Date of Defense
Robert F. Berkhofer, III, History
Susan M.B. Steuer, University Libraries
Eve Salisbury, English
English law, inheritance
In medieval England, it was customary for a widow to receive up to one-third of her husband’s land upon his death. This thesis analyzes four court cases and two literary works concerning this custom, called dower, from late thirteenth and early fourteenth century England. The analyses of the court cases explore the attitudes both of noble widows and of those practicing law toward dower. The analyses of the literature attempts to place attitudes toward dower in a wider social context. The case analyses demonstrate that some widows actively sought to attain a greater dower than what their husbands had assigned them or what they received by custom. The cases also show that, among the nobility, the decision in dower cases often depended upon political circumstances. Ultimately, one can see dower cases as an expression of the legal fluidity that marked the royal administration of the time.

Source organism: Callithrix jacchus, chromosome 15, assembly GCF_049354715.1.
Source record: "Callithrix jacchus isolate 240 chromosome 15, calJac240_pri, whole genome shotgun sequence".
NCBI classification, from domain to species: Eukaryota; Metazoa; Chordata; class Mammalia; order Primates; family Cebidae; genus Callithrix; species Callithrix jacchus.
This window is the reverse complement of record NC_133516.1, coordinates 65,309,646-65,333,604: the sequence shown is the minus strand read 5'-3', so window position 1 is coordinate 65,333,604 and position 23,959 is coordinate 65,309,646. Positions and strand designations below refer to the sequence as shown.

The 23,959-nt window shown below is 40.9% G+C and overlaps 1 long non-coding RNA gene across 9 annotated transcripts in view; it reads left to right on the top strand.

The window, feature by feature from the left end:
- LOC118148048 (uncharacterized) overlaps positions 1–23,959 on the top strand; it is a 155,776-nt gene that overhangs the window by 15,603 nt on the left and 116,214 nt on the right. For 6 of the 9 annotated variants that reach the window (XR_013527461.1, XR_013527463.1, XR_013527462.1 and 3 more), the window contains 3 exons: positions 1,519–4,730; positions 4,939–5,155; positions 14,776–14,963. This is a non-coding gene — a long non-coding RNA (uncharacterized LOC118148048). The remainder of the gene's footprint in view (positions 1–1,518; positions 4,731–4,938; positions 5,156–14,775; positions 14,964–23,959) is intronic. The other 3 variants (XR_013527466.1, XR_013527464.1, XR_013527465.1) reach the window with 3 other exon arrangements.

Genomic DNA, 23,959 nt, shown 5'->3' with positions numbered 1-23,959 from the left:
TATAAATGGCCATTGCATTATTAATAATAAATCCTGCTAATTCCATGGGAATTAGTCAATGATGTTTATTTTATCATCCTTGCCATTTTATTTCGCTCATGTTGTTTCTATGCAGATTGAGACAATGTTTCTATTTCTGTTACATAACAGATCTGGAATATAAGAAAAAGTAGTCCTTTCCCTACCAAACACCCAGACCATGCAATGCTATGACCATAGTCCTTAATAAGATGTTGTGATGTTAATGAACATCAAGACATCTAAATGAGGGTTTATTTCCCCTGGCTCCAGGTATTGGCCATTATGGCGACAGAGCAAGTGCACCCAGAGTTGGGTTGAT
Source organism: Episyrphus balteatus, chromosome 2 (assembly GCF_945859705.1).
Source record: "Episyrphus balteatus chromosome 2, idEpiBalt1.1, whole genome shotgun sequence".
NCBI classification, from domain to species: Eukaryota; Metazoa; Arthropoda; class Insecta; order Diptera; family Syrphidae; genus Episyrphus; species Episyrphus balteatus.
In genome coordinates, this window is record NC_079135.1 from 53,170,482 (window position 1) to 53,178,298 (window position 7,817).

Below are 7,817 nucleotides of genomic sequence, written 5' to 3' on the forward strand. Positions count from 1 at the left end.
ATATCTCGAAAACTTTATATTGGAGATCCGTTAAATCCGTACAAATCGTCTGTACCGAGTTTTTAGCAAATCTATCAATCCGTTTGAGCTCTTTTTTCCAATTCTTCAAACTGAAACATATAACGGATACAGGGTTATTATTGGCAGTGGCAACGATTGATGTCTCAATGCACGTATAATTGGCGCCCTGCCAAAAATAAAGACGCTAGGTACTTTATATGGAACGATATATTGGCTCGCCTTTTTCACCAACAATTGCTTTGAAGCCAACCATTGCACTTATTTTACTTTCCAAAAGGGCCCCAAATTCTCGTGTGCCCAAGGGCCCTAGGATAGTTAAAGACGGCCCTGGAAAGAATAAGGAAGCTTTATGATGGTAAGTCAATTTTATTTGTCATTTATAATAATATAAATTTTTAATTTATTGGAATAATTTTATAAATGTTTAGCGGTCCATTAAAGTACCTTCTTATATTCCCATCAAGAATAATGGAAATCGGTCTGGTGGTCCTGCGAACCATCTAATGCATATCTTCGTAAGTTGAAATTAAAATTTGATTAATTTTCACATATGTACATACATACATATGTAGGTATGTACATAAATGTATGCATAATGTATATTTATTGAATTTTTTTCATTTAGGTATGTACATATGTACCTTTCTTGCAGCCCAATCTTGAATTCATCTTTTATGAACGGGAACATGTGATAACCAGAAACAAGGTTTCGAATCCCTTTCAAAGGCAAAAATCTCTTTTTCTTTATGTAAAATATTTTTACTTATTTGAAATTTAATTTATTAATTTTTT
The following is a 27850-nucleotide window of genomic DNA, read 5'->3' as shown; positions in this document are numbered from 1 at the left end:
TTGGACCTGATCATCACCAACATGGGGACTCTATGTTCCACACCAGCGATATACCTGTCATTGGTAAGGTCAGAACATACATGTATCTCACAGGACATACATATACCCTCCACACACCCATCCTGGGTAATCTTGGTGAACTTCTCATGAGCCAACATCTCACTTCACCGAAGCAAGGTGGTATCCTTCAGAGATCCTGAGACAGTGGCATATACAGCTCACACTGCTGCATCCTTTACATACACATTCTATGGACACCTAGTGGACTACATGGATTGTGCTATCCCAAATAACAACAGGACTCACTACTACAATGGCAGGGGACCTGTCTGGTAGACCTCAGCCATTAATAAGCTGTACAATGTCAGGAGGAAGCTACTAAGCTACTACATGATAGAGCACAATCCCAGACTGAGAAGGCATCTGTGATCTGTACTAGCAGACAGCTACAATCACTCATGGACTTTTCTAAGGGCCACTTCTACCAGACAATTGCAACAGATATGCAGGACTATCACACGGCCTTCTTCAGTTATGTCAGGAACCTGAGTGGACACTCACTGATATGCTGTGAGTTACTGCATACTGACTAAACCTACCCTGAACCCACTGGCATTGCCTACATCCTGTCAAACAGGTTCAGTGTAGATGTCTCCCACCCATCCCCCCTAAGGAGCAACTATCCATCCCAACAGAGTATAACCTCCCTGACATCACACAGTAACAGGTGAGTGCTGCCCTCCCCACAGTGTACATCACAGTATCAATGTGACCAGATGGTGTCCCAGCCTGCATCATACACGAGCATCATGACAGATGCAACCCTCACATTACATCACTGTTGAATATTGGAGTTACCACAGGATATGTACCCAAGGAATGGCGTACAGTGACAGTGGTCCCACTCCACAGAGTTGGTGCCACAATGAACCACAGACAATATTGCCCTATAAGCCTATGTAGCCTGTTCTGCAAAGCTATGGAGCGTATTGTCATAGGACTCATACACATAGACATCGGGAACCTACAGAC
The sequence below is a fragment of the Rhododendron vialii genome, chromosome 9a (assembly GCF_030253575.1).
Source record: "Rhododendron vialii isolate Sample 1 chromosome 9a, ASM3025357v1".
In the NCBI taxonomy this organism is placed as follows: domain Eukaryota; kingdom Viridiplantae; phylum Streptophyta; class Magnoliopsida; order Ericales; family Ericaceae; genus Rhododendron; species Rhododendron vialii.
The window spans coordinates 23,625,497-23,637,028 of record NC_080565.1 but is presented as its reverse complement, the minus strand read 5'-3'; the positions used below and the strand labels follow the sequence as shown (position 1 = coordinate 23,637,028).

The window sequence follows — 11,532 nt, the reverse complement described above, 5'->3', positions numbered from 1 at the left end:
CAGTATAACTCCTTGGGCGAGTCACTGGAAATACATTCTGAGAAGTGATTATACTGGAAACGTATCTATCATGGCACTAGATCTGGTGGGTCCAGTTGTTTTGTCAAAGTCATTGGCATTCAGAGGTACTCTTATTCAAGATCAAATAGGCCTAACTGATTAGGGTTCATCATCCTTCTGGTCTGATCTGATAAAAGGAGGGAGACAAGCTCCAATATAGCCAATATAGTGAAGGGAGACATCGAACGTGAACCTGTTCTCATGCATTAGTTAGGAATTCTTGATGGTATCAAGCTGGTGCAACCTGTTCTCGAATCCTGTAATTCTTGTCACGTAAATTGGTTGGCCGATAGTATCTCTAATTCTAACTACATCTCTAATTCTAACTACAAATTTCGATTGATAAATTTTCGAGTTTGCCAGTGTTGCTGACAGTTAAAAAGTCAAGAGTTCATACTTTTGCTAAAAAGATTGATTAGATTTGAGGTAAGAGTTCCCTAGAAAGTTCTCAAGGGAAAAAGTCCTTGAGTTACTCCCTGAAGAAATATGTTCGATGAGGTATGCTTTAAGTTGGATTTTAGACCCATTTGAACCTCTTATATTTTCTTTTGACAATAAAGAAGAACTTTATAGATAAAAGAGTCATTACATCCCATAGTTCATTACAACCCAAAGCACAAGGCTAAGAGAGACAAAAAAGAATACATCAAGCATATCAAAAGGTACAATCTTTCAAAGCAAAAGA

Ware, Eric J., "Rationabilis Dos: A Study in Dower, Politics, and Popular Perceptions" (2011). Honors Theses. 94.
Honors Thesis-Campus Only